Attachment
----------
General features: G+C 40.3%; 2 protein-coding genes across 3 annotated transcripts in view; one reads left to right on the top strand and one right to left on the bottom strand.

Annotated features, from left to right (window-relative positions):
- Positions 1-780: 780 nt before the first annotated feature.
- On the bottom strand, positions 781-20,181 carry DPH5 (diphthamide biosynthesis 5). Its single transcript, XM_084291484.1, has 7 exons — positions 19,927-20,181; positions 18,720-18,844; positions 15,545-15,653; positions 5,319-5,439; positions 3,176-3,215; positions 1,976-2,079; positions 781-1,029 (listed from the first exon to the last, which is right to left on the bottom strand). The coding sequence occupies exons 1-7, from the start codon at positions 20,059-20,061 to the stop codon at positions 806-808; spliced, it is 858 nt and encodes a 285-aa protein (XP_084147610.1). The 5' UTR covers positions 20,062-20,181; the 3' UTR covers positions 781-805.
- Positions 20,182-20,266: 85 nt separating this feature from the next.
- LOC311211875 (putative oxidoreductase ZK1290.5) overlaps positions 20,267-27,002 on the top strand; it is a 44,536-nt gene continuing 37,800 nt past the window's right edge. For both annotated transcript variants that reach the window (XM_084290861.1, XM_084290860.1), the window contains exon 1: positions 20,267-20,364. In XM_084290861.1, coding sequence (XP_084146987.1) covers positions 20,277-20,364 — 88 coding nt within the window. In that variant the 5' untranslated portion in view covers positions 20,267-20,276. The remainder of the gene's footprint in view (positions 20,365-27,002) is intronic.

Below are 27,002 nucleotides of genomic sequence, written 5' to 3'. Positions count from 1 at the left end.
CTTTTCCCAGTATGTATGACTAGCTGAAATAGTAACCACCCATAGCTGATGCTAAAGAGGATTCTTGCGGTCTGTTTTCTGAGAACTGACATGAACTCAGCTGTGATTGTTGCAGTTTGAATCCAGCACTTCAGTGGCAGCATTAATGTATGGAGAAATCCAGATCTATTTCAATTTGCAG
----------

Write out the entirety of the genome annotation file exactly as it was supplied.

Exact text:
General features: G+C 40.3%; 2 protein-coding genes across 3 annotated transcripts in view; one reads left to right on the top strand and one right to left on the bottom strand.

Annotated features, from left to right (window-relative positions):
- Positions 1-780: 780 nt before the first annotated feature.
- On the bottom strand, positions 781-20,181 carry DPH5 (diphthamide biosynthesis 5). Its single transcript, XM_084291484.1, has 7 exons — positions 19,927-20,181; positions 18,720-18,844; positions 15,545-15,653; positions 5,319-5,439; positions 3,176-3,215; positions 1,976-2,079; positions 781-1,029 (listed from the first exon to the last, which is right to left on the bottom strand). The coding sequence occupies exons 1-7, from the start codon at positions 20,059-20,061 to the stop codon at positions 806-808; spliced, it is 858 nt and encodes a 285-aa protein (XP_084147610.1). The 5' UTR covers positions 20,062-20,181; the 3' UTR covers positions 781-805.
- Positions 20,182-20,266: 85 nt separating this feature from the next.
- LOC311211875 (putative oxidoreductase ZK1290.5) overlaps positions 20,267-27,002 on the top strand; it is a 44,536-nt gene continuing 37,800 nt past the window's right edge. For both annotated transcript variants that reach the window (XM_084290861.1, XM_084290860.1), the window contains exon 1: positions 20,267-20,364. In XM_084290861.1, coding sequence (XP_084146987.1) covers positions 20,277-20,364 — 88 coding nt within the window. In that variant the 5' untranslated portion in view covers positions 20,267-20,276. The remainder of the gene's footprint in view (positions 20,365-27,002) is intronic.

Below are 27,002 nucleotides of genomic sequence, written 5' to 3'. Positions count from 1 at the left end.
CTTTTCCCAGTATGTATGACTAGCTGAAATAGTAACCACCCATAGCTGATGCTAAAGAGGATTCTTGCGGTCTGTTTTCTGAGAACTGACATGAACTCAGCTGTGATTGTTGCAGTTTGAATCCAGCACTTCAGTGGCAGCATTAATGTATGGAGAAATCCAGATCTATTTCAATTTGCAG